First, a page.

Generations.

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GenerationsI offered some keynote remarks yesterday at a major media company sales conference in Manhattan, and was asked a very thoughtful question during the Q&A that followed. “How have the media salespeople in your workshops changed over the (18) years you’ve been doing this?” The answer came to me very quickly, but the question and its implications have been rattling around in my head ever since.

When I started working with digital media sales teams back in 1997 the root languages that everyone spoke were media and advertising. These were the dominant businesses and intellectual models of the 80s and 90s. Managers at that time were virtually all expats from broadcast, cable or print media companies, and the “digital agencies” were little more than departments within bigger Madison Avenue shops. Young sellers were deeply influenced by this bias: we create content, attract audiences and make ads available on the margins to advertisers who want to reach our readers/viewers/users. The business quickly got a lot more complicated, but the orientation itself persisted.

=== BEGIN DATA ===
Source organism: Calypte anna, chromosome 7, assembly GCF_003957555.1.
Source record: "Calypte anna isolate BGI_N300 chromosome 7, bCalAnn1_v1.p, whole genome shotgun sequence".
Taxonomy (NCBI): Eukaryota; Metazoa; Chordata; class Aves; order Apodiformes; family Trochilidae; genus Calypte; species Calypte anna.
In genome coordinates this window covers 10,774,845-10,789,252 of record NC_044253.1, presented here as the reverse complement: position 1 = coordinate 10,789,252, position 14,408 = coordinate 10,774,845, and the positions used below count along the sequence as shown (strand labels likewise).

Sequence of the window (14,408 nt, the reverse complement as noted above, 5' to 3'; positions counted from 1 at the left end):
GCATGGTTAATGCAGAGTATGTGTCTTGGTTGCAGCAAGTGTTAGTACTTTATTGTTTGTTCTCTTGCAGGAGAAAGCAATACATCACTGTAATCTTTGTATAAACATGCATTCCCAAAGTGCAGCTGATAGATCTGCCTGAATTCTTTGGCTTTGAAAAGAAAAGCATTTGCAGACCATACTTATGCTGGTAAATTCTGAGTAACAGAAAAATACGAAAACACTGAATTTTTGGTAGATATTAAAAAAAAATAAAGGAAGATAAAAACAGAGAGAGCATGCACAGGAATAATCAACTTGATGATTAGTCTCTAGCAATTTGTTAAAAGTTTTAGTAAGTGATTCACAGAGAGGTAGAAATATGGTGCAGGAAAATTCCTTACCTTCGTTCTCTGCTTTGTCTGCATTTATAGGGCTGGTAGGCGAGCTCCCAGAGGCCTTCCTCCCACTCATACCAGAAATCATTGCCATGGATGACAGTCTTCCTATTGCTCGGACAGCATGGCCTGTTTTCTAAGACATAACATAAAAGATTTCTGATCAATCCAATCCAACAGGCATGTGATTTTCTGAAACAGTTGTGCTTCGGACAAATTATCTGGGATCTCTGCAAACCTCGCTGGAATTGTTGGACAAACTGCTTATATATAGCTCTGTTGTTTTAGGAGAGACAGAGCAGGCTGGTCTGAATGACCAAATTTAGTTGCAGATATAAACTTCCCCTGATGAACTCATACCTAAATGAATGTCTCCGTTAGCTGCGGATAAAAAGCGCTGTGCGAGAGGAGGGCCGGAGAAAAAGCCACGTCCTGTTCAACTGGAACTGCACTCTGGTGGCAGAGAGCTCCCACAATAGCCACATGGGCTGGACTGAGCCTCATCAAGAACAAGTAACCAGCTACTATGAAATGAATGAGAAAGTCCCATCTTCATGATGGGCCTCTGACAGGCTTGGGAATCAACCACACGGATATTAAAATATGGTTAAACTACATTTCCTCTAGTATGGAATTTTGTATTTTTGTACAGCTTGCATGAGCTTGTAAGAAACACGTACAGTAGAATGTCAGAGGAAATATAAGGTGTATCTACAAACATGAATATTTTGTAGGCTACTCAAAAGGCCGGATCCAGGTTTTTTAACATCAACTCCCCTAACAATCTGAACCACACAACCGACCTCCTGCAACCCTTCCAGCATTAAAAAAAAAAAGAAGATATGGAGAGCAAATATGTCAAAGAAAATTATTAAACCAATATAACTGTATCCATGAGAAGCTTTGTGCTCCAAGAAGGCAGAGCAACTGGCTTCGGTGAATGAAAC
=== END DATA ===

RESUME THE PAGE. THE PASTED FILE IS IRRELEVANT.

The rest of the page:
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In recent years, though, our people have changed. The immigrants to this industry now come from far flung places. They came of age in a world dominated by Google, not Time Inc. They’re more likely to have studied engineering or statistics than advertising and marketing. Ask them if they even consider themselves part of the advertising business and you’re liable to draw blank stares. If you’re in my generation (north of 50) you may feel more than a little disconnected to digital execs in their 30s. That’s not their problem; it’s ours. The leaders of media companies, agency holding companies and brands should take heed: it’s our job to reframe our thinking around the new generation and the one after that. The alternative is not for us to impose our worldview and orientation indefinitely; the alternative is our own irrelevance.

What to do? Get up every day and challenge your own conventions. Ask yourself what you must purposefully forget in order to keep up. To learn from history is one thing. To be shackled to it is quite another. I for one am excited about all I’m going to learn in the decade ahead.

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